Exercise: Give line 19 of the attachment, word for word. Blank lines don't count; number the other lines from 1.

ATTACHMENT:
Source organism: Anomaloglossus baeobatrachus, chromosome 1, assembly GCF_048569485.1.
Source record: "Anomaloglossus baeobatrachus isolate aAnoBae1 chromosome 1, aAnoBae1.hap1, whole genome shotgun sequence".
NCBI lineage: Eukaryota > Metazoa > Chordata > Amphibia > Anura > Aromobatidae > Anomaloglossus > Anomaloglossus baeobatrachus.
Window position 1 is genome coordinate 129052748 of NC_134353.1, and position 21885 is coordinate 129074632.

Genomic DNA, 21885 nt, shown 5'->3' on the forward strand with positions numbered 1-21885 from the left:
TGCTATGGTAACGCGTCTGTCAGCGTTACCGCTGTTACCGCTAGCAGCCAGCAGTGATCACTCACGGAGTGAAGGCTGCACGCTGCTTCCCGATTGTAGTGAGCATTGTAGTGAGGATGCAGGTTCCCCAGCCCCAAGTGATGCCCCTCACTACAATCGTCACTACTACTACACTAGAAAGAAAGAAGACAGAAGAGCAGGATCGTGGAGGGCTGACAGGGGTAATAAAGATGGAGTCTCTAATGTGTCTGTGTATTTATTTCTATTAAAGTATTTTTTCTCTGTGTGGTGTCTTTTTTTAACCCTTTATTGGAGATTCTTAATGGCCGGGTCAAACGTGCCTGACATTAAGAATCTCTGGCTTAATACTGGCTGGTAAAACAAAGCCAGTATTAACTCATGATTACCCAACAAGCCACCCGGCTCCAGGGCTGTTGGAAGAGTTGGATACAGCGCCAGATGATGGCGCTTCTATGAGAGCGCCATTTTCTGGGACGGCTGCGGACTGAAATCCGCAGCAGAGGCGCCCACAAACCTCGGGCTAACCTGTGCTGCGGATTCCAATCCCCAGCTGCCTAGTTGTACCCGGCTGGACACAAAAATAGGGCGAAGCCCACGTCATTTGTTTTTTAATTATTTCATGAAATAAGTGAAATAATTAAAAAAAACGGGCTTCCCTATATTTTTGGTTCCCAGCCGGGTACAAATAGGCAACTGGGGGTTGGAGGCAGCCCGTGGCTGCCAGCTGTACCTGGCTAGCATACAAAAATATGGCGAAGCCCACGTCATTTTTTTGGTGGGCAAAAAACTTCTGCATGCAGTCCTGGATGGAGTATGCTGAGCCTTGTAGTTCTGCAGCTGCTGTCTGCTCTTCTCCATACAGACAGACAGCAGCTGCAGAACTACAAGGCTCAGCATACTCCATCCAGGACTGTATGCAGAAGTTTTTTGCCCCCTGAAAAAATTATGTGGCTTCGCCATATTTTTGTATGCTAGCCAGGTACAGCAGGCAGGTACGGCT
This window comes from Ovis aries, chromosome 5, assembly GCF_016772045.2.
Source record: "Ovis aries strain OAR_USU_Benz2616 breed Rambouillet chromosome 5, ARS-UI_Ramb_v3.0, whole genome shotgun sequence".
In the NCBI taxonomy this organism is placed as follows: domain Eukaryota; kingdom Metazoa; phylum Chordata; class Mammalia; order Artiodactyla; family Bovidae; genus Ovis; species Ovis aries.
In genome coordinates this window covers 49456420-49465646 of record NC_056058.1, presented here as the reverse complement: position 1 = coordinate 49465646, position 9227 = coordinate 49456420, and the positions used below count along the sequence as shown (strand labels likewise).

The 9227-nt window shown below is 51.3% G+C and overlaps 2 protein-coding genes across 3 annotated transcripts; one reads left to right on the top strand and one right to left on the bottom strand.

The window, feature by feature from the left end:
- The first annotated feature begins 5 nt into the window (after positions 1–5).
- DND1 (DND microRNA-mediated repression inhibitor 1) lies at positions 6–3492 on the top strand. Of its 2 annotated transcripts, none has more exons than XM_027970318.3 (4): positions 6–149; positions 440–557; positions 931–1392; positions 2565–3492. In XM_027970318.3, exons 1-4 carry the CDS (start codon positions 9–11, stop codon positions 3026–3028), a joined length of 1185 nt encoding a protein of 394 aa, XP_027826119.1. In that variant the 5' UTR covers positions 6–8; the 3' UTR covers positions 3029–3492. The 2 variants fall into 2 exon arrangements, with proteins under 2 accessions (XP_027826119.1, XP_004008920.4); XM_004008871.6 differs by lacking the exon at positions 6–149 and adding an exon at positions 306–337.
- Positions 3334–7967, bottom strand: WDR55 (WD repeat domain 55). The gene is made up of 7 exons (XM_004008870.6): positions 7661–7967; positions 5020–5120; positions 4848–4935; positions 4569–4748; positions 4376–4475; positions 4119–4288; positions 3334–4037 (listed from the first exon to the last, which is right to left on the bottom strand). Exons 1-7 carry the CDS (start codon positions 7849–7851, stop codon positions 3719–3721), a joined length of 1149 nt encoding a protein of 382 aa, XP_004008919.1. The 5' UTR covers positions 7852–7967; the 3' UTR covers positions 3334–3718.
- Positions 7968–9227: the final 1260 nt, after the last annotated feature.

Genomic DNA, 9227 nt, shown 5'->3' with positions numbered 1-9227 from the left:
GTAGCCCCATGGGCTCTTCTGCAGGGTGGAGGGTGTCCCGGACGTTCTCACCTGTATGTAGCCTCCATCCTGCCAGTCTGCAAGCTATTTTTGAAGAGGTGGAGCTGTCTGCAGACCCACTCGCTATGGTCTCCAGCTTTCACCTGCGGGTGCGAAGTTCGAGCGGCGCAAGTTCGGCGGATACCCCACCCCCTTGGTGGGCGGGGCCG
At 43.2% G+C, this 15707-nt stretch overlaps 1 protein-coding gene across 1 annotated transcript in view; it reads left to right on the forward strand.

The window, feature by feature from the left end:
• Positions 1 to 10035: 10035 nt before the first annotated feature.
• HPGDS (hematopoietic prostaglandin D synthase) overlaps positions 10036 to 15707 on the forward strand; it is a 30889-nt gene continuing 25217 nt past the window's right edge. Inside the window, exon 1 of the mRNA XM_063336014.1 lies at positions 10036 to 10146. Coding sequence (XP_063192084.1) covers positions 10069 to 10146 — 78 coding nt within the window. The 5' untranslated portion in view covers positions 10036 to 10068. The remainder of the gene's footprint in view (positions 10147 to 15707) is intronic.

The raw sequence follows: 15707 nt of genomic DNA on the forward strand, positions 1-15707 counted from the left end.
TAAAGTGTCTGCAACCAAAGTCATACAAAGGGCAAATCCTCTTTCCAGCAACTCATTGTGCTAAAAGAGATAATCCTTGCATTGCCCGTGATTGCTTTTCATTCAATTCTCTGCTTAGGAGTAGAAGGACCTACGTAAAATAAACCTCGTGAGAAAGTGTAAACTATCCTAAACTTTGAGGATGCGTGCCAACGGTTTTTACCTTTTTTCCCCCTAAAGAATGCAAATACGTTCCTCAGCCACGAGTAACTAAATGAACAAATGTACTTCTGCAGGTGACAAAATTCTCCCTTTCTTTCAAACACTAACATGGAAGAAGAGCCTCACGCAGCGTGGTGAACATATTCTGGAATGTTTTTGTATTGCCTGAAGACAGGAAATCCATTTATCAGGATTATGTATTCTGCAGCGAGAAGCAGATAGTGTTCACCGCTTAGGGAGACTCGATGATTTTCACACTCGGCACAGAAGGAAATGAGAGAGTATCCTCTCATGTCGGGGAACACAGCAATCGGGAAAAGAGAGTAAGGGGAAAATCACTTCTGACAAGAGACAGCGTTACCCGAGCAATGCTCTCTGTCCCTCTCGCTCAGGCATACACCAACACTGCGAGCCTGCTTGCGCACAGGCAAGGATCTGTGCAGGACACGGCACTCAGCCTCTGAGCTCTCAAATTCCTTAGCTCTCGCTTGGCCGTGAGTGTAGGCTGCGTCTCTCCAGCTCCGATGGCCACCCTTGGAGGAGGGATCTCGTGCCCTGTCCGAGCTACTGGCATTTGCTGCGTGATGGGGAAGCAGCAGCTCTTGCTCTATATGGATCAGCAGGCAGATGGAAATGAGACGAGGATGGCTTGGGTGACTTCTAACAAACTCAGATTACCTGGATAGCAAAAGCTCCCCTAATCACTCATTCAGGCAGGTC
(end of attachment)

At 43.2% G+C, this 15707-nt stretch overlaps 1 protein-coding gene across 1 annotated transcript in view; it reads left to right on the forward strand.